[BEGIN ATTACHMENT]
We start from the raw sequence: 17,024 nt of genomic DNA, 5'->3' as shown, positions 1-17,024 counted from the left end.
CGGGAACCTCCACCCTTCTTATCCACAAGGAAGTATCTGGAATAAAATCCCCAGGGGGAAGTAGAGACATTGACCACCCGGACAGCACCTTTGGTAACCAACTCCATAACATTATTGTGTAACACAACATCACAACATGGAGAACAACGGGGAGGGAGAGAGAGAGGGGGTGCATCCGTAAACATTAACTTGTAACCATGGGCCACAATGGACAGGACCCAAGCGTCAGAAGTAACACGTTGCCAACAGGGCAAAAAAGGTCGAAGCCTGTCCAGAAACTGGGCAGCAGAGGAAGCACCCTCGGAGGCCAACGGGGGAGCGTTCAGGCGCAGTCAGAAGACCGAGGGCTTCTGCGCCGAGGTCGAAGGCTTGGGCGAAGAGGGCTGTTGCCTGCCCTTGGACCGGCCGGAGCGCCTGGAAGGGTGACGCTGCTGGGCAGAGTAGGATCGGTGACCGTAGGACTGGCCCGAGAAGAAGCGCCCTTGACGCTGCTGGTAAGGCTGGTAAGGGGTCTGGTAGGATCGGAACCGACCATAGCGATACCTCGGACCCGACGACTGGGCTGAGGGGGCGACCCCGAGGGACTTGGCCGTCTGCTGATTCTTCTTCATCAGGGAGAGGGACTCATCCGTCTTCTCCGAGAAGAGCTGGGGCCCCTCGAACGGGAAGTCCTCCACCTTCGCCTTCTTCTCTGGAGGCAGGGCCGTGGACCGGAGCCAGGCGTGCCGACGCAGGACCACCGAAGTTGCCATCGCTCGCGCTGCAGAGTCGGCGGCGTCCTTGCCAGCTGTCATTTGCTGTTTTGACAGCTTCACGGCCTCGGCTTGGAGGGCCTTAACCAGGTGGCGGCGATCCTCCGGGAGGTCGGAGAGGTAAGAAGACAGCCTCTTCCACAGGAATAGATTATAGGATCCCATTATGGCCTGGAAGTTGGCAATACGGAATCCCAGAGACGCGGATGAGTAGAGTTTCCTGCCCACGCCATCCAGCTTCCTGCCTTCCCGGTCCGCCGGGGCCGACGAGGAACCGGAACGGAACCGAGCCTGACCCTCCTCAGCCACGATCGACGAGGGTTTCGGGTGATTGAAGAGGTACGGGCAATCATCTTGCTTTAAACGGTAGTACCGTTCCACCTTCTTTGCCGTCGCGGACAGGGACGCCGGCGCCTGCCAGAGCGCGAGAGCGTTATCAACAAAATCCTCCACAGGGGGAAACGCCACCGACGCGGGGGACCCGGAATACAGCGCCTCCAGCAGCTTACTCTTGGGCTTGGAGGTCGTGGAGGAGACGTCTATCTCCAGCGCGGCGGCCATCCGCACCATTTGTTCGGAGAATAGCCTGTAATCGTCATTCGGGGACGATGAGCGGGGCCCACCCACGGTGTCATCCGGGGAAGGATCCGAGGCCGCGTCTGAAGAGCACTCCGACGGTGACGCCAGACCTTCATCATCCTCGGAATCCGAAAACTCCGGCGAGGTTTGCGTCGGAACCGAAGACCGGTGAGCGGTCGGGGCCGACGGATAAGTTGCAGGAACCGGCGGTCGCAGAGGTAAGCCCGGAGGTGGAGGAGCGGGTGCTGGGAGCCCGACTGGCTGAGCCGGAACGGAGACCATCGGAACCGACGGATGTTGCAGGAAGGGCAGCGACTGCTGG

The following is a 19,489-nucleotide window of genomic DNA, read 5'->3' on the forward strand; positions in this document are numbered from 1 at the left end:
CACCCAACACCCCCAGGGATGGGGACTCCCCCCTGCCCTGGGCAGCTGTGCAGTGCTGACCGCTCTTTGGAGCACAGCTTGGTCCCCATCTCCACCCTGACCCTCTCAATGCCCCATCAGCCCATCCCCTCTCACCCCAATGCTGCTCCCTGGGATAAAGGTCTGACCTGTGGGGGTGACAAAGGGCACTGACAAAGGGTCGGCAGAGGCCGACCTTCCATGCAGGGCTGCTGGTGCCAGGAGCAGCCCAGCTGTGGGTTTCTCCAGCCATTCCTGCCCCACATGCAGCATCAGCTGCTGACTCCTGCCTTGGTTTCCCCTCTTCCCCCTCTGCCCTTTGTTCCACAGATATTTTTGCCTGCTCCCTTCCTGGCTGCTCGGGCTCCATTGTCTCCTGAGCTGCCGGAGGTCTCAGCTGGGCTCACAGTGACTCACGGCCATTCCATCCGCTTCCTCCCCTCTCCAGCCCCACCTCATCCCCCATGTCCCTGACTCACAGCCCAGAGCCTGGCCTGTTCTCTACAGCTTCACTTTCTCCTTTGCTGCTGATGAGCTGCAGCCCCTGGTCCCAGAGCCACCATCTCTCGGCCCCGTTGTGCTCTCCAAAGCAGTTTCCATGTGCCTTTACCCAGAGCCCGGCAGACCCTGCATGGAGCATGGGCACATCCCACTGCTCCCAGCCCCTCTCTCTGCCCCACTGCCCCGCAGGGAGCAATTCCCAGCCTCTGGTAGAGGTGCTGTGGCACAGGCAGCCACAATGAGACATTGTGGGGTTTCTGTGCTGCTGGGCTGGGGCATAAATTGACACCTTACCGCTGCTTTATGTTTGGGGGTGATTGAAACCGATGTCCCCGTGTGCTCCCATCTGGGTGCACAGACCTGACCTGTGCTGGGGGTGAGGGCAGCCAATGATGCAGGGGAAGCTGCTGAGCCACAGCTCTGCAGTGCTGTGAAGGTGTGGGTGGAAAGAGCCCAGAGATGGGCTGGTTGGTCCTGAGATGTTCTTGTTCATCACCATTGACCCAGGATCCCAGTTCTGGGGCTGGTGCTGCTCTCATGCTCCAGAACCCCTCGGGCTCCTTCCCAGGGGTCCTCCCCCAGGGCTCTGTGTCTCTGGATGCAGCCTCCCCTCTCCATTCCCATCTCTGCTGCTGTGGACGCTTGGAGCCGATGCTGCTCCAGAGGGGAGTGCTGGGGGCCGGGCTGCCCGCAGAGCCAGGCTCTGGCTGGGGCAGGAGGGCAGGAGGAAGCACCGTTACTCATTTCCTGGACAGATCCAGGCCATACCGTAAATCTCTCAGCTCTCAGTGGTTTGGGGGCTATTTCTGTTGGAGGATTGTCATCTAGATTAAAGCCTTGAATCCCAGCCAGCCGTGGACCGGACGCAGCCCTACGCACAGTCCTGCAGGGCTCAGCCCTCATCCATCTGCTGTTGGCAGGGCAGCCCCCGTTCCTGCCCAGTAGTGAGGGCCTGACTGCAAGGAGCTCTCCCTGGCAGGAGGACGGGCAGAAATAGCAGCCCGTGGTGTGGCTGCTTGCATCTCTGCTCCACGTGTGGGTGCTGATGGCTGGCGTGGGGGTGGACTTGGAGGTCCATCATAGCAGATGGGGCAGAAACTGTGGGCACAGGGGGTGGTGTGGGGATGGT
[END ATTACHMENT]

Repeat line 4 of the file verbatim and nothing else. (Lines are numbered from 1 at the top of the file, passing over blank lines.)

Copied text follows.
CACCCAACACCCCCAGGGATGGGGACTCCCCCCTGCCCTGGGCAGCTGTGCAGTGCTGACCGCTCTTTGGAGCACAGCTTGGTCCCCATCTCCACCCTGACCCTCTCAATGCCCCATCAGCCCATCCCCTCTCACCCCAATGCTGCTCCCTGGGATAAAGGTCTGACCTGTGGGGGTGACAAAGGGCACTGACAAAGGGTCGGCAGAGGCCGACCTTCCATGCAGGGCTGCTGGTGCCAGGAGCAGCCCAGCTGTGGGTTTCTCCAGCCATTCCTGCCCCACATGCAGCATCAGCTGCTGACTCCTGCCTTGGTTTCCCCTCTTCCCCCTCTGCCCTTTGTTCCACAGATATTTTTGCCTGCTCCCTTCCTGGCTGCTCGGGCTCCATTGTCTCCTGAGCTGCCGGAGGTCTCAGCTGGGCTCACAGTGACTCACGGCCATTCCATCCGCTTCCTCCCCTCTCCAGCCCCACCTCATCCCCCATGTCCCTGACTCACAGCCCAGAGCCTGGCCTGTTCTCTACAGCTTCACTTTCTCCTTTGCTGCTGATGAGCTGCAGCCCCTGGTCCCAGAGCCACCATCTCTCGGCCCCGTTGTGCTCTCCAAAGCAGTTTCCATGTGCCTTTACCCAGAGCCCGGCAGACCCTGCATGGAGCATGGGCACATCCCACTGCTCCCAGCCCCTCTCTCTGCCCCACTGCCCCGCAGGGAGCAATTCCCAGCCTCTGGTAGAGGTGCTGTGGCACAGGCAGCCACAATGAGACATTGTGGGGTTTCTGTGCTGCTGGGCTGGGGCATAAATTGACACCTTACCGCTGCTTTATGTTTGGGGGTGATTGAAACCGATGTCCCCGTGTGCTCCCATCTGGGTGCACAGACCTGACCTGTGCTGGGGGTGAGGGCAGCCAATGATGCAGGGGAAGCTGCTGAGCCACAGCTCTGCAGTGCTGTGAAGGTGTGGGTGGAAAGAGCCCAGAGATGGGCTGGTTGGTCCTGAGATGTTCTTGTTCATCACCATTGACCCAGGATCCCAGTTCTGGGGCTGGTGCTGCTCTCATGCTCCAGAACCCCTCGGGCTCCTTCCCAGGGGTCCTCCCCCAGGGCTCTGTGTCTCTGGATGCAGCCTCCCCTCTCCATTCCCATCTCTGCTGCTGTGGACGCTTGGAGCCGATGCTGCTCCAGAGGGGAGTGCTGGGGGCCGGGCTGCCCGCAGAGCCAGGCTCTGGCTGGGGCAGGAGGGCAGGAGGAAGCACCGTTACTCATTTCCTGGACAGATCCAGGCCATACCGTAAATCTCTCAGCTCTCAGTGGTTTGGGGGCTATTTCTGTTGGAGGATTGTCATCTAGATTAAAGCCTTGAATCCCAGCCAGCCGTGGACCGGACGCAGCCCTACGCACAGTCCTGCAGGGCTCAGCCCTCATCCATCTGCTGTTGGCAGGGCAGCCCCCGTTCCTGCCCAGTAGTGAGGGCCTGACTGCAAGGAGCTCTCCCTGGCAGGAGGACGGGCAGAAATAGCAGCCCGTGGTGTGGCTGCTTGCATCTCTGCTCCACGTGTGGGTGCTGATGGCTGGCGTGGGGGTGGACTTGGAGGTCCATCATAGCAGATGGGGCAGAAACTGTGGGCACAGGGGGTGGTGTGGGGATGGT